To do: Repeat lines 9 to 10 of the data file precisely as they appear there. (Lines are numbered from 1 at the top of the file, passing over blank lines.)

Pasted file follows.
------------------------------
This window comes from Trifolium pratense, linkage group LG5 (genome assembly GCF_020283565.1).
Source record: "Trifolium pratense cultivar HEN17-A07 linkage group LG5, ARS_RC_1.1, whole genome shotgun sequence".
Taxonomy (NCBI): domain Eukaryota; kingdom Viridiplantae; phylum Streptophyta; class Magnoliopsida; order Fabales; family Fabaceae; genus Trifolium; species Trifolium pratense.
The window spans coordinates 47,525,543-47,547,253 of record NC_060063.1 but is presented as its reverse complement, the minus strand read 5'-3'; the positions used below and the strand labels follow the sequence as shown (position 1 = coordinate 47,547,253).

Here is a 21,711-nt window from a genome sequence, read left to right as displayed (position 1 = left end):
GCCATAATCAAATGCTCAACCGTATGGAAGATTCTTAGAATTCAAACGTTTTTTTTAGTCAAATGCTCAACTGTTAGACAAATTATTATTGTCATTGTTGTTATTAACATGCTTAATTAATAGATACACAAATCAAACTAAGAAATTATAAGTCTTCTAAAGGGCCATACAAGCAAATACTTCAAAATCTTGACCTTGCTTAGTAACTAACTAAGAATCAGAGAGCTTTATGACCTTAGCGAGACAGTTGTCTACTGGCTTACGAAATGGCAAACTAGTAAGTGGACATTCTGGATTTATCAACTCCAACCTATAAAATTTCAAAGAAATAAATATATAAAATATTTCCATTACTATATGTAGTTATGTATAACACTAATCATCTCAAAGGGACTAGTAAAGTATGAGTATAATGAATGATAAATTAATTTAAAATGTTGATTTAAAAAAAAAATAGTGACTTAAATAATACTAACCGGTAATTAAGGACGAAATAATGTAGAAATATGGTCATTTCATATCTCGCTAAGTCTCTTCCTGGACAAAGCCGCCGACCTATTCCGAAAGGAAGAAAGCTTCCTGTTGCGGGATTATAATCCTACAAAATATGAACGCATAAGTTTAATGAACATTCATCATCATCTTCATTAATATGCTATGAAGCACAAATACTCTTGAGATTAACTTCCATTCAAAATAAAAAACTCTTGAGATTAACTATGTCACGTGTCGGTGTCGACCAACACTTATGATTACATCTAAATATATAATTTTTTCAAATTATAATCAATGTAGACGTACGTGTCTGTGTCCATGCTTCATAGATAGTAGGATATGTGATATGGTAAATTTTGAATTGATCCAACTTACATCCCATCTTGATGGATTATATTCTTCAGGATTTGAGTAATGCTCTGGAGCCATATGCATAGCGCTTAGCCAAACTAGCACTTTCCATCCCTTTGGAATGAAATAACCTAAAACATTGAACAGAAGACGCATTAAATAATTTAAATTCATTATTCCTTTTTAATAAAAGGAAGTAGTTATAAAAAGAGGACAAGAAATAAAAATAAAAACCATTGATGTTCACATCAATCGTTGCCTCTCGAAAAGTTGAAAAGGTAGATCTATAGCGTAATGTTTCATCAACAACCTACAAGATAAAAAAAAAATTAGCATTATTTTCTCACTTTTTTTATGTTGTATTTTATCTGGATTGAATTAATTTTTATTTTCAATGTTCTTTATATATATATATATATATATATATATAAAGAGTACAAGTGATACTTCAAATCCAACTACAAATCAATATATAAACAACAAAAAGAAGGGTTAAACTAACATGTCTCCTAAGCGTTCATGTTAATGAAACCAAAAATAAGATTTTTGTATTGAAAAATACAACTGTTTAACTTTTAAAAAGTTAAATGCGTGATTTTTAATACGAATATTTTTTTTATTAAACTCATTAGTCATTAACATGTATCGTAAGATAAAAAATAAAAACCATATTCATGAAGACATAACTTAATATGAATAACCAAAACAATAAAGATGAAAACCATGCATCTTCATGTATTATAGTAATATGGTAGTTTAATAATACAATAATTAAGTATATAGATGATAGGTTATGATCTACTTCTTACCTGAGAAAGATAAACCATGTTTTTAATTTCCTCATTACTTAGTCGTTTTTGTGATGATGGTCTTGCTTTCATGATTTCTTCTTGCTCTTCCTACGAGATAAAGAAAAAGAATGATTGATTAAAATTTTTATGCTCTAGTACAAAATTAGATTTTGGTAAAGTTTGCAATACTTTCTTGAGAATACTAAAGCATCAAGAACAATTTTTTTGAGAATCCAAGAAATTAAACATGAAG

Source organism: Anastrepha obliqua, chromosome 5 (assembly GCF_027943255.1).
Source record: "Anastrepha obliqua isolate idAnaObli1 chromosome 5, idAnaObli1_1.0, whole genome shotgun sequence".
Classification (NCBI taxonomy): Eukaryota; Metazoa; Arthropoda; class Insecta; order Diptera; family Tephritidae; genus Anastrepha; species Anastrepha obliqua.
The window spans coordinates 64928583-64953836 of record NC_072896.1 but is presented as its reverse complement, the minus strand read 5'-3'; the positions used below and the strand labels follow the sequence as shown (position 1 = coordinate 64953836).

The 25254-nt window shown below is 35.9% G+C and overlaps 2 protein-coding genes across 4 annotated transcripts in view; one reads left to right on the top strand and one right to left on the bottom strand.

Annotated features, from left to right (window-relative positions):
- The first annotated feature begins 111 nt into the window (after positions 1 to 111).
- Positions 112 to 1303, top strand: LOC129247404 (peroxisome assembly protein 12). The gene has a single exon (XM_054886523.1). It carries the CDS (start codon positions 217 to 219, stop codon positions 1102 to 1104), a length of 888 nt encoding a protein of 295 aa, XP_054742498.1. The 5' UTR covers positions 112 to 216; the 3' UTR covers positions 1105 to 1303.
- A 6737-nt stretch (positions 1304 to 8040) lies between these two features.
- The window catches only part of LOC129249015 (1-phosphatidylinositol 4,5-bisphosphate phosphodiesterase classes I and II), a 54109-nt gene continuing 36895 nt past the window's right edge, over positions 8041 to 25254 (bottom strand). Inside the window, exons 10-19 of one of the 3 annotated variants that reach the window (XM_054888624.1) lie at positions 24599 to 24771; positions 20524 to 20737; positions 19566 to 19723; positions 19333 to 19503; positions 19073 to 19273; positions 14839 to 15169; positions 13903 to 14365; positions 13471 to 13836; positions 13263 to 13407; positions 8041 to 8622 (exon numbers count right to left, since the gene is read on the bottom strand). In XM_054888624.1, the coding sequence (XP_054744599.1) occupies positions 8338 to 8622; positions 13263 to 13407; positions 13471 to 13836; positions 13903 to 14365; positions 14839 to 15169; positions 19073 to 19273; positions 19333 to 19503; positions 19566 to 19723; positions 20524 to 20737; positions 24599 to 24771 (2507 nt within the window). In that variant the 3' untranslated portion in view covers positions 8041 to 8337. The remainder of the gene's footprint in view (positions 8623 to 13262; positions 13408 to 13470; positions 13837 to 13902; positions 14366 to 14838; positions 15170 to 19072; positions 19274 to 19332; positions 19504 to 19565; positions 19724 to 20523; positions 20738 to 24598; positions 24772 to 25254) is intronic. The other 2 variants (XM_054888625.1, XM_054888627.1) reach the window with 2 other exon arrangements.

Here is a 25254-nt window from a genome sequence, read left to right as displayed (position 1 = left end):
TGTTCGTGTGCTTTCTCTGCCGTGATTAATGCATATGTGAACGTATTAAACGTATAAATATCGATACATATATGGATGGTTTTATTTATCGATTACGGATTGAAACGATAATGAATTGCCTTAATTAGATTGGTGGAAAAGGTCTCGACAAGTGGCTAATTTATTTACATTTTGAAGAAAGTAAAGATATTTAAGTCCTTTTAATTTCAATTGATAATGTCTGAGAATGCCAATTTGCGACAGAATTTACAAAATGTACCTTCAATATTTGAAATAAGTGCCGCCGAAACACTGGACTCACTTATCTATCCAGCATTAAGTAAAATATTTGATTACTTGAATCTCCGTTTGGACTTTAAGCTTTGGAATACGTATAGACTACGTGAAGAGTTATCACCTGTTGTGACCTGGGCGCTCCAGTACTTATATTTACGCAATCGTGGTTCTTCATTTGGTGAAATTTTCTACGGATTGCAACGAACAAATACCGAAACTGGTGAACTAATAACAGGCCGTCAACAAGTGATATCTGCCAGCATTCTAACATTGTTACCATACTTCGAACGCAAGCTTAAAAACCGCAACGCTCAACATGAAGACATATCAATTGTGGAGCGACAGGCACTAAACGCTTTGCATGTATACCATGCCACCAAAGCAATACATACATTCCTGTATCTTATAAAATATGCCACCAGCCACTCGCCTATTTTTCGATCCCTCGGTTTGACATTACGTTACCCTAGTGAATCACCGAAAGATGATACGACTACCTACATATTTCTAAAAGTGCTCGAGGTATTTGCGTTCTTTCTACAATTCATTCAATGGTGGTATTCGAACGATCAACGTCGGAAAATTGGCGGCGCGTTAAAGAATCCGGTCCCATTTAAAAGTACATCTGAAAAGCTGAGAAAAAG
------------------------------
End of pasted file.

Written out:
Classification (NCBI taxonomy): Eukaryota; Metazoa; Arthropoda; class Insecta; order Diptera; family Tephritidae; genus Anastrepha; species Anastrepha obliqua.
The window spans coordinates 64928583-64953836 of record NC_072896.1 but is presented as its reverse complement, the minus strand read 5'-3'; the positions used below and the strand labels follow the sequence as shown (position 1 = coordinate 64953836).